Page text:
It was plain on entering that there'd been some adjustments. The show was advertised as a duo of young old friends Nick Rosen (bass) and Joey Dosik (sax). No sax behind the microphones as the musicians were warming up, though, and there were four: skinny Rosen in V-tee and geek specs, a disgruntled-looking pianist in a little straw hat, an aloof drummer in plaid short sleeves and a ball cap, and a dark-haired looker squeezed into a styly dress singing lyrics off a web tablet.
"Yeah, Joey couldn't make it," Rosen told me, walking over to the bar for a pre-set snackdown. "He plays keyboards too, and he's got all these funky soul chords. So he's out on tour doing that with Nikka Costa."
I first saw Rosen in 2003, onstage with Dosik and an all-star L.A. band gathered to support the long-disappeared avant bassist Henry Grimes. Still teenagers then, Rosen and Dosik had acted as prime movers behind Grimes' comeback; they went on to study at CalArts and Michigan and do what career musicians do -- starve and build skill.
And make contacts. For this forced opportunity, Rosen called up some musicians from back East he'd run into who had recently relocated to SoCal, and dubbed the instant quartet We Love L.A.
First impressions proved wrongsville. For one thing, you wouldn't have guessed these semi-random four would have locked together so smoothly, a synchronicity partly due to the looker and the keysman sharing an established act. She was Jesse Palter, winner of every vocal prize according to Rosen; her impassive demeanor complemented warm freshness of tone, perfect pitch and supercharged Schoenbergian scatting -- when she chose blue notes, she knew exactly what and why. The piano guy, Sam Barsh, got his gruntle back once the action started, kicking out a leg, throwing back his head, even jumping up to boogie around like Stevie Wonder on a melodica whose mouthpiece snaked at the end of a crinkled footlong hose. Drummer James Williams' visual disconnect sure didn't extend to the music: Sitting on four sticks for maximum accessibility or alertness, he spattered strokes around a toy-size kit to generate a loose groove so open that we wanted to shuck our shoes; a tambourine shaken out of sight made our toe-tap impulse seem like a command from beyond.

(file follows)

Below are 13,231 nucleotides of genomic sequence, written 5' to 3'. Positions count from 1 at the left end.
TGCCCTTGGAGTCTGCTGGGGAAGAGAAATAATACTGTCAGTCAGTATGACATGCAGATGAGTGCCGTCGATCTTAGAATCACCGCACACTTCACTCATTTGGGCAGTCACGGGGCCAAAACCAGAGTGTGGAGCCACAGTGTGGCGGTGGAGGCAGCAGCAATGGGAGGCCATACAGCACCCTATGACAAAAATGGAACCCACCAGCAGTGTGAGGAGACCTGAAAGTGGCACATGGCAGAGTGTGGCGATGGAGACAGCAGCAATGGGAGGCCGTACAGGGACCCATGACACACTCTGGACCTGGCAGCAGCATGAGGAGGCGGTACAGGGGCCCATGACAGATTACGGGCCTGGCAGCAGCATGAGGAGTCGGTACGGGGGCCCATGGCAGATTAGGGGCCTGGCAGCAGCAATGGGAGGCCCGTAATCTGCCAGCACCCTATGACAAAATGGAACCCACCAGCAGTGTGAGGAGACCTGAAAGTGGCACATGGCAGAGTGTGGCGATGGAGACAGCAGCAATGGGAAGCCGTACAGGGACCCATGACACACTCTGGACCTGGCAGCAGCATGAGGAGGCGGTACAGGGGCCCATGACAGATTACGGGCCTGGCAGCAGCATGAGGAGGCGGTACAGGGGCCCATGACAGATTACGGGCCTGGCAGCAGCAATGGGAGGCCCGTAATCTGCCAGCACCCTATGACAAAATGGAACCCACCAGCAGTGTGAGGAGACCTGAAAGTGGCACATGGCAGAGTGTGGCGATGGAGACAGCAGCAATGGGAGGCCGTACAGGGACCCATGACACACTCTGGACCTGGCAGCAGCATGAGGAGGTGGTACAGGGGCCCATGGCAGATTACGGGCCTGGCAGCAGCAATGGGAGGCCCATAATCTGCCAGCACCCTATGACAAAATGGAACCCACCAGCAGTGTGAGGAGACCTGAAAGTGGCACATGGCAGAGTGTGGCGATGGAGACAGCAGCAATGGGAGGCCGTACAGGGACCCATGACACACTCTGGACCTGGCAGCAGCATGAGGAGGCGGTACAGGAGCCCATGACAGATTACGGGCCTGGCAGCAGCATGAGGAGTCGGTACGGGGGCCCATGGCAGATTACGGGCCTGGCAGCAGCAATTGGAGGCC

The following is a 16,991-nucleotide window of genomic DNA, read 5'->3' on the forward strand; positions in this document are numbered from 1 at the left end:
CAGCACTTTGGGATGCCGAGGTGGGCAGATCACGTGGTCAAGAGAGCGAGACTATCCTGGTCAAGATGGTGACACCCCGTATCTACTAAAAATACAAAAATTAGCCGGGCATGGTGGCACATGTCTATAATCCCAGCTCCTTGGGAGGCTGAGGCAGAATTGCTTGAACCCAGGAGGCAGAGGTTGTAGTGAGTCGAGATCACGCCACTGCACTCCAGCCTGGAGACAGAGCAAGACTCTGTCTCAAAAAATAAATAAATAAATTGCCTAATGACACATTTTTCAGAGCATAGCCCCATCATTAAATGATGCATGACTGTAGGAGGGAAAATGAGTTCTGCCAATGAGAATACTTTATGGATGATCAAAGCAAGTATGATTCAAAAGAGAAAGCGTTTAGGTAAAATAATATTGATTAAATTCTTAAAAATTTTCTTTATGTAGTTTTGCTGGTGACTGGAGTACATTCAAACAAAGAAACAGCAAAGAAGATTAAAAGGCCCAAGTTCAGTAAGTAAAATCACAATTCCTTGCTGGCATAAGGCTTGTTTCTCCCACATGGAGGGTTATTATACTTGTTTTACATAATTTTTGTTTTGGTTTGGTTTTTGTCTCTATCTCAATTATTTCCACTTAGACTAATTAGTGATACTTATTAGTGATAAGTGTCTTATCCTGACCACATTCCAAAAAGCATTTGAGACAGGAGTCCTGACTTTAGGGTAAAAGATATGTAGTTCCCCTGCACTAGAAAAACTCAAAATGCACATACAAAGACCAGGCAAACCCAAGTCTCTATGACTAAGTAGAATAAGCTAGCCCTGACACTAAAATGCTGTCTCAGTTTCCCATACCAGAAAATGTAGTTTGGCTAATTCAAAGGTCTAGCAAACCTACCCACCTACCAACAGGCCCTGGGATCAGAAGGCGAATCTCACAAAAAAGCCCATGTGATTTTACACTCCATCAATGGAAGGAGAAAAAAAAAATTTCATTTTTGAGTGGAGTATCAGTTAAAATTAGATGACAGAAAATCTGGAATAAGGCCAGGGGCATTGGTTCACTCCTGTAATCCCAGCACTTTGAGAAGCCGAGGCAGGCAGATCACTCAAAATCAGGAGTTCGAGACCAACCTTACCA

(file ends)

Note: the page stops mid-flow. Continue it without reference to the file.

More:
Bassists love drummers who make it easy, and Rosen took full advantage down and up the upright's neck, putting a lid on the beat or blocking out evenly spaced statements of melodic concentration. That's why musicians and audiences love HIM: He's a communicator, not a juggler.
I'd speculate that the gently bouncing first tune belonged to Rosen, since Barsh was reading the chords off a single page ripped from a spiral notebook. But a substantial hunk of the material showcased the pianist, whose soft touch poured out waterfalls of spontaneous romance with subflavors of suburban blues and strangely wistful funk.
Palter, meanwhile, coolly mined multiple traditions -- "It Could Happen to You," Radiohead and Jobim -- without earning the stigma of eclecticism. And I can't figure how she knew that "Never Can Say Goodbye," with its lurking pitfall changes, ranks as one of my favorite pieces of songcraft.
Nice call, Nick. Made accident seem like good luck.
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PHOTO OF NICK ROSEN'S ARM AND JESSE PALTER BY D.D. DARKE.
LOTS MORE PHOTOS BY DIANA MING JEONG HERE.